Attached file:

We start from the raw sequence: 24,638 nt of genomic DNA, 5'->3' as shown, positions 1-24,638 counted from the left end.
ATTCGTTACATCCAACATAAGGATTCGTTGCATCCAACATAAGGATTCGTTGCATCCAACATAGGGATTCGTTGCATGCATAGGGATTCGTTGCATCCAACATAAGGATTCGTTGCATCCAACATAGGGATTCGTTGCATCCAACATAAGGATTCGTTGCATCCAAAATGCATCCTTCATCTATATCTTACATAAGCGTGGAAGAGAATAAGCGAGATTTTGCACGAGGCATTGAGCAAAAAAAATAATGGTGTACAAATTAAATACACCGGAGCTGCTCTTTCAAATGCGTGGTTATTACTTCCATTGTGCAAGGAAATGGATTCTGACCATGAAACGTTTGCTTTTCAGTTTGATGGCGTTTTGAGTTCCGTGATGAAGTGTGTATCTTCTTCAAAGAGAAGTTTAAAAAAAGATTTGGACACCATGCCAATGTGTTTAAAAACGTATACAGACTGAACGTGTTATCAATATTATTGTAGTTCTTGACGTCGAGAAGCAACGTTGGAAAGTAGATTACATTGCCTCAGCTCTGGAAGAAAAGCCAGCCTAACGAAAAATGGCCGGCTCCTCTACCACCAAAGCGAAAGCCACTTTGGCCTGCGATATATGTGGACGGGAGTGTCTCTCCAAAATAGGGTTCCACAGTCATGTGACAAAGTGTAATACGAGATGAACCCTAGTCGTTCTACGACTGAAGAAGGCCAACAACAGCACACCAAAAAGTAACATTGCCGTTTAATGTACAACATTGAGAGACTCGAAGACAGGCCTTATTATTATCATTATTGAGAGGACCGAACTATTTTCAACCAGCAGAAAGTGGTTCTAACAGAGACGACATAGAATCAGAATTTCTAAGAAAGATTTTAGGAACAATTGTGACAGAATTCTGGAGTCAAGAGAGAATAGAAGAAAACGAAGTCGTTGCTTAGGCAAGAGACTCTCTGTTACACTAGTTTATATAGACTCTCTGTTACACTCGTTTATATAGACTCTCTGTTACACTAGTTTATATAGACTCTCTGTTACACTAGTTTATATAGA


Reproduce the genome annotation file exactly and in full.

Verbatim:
We start from the raw sequence: 24,638 nt of genomic DNA, 5'->3' as shown, positions 1-24,638 counted from the left end.
ATTCGTTACATCCAACATAAGGATTCGTTGCATCCAACATAAGGATTCGTTGCATCCAACATAGGGATTCGTTGCATGCATAGGGATTCGTTGCATCCAACATAAGGATTCGTTGCATCCAACATAGGGATTCGTTGCATCCAACATAAGGATTCGTTGCATCCAAAATGCATCCTTCATCTATATCTTACATAAGCGTGGAAGAGAATAAGCGAGATTTTGCACGAGGCATTGAGCAAAAAAAATAATGGTGTACAAATTAAATACACCGGAGCTGCTCTTTCAAATGCGTGGTTATTACTTCCATTGTGCAAGGAAATGGATTCTGACCATGAAACGTTTGCTTTTCAGTTTGATGGCGTTTTGAGTTCCGTGATGAAGTGTGTATCTTCTTCAAAGAGAAGTTTAAAAAAAGATTTGGACACCATGCCAATGTGTTTAAAAACGTATACAGACTGAACGTGTTATCAATATTATTGTAGTTCTTGACGTCGAGAAGCAACGTTGGAAAGTAGATTACATTGCCTCAGCTCTGGAAGAAAAGCCAGCCTAACGAAAAATGGCCGGCTCCTCTACCACCAAAGCGAAAGCCACTTTGGCCTGCGATATATGTGGACGGGAGTGTCTCTCCAAAATAGGGTTCCACAGTCATGTGACAAAGTGTAATACGAGATGAACCCTAGTCGTTCTACGACTGAAGAAGGCCAACAACAGCACACCAAAAAGTAACATTGCCGTTTAATGTACAACATTGAGAGACTCGAAGACAGGCCTTATTATTATCATTATTGAGAGGACCGAACTATTTTCAACCAGCAGAAAGTGGTTCTAACAGAGACGACATAGAATCAGAATTTCTAAGAAAGATTTTAGGAACAATTGTGACAGAATTCTGGAGTCAAGAGAGAATAGAAGAAAACGAAGTCGTTGCTTAGGCAAGAGACTCTCTGTTACACTAGTTTATATAGACTCTCTGTTACACTCGTTTATATAGACTCTCTGTTACACTAGTTTATATAGACTCTCTGTTACACTAGTTTATATAGA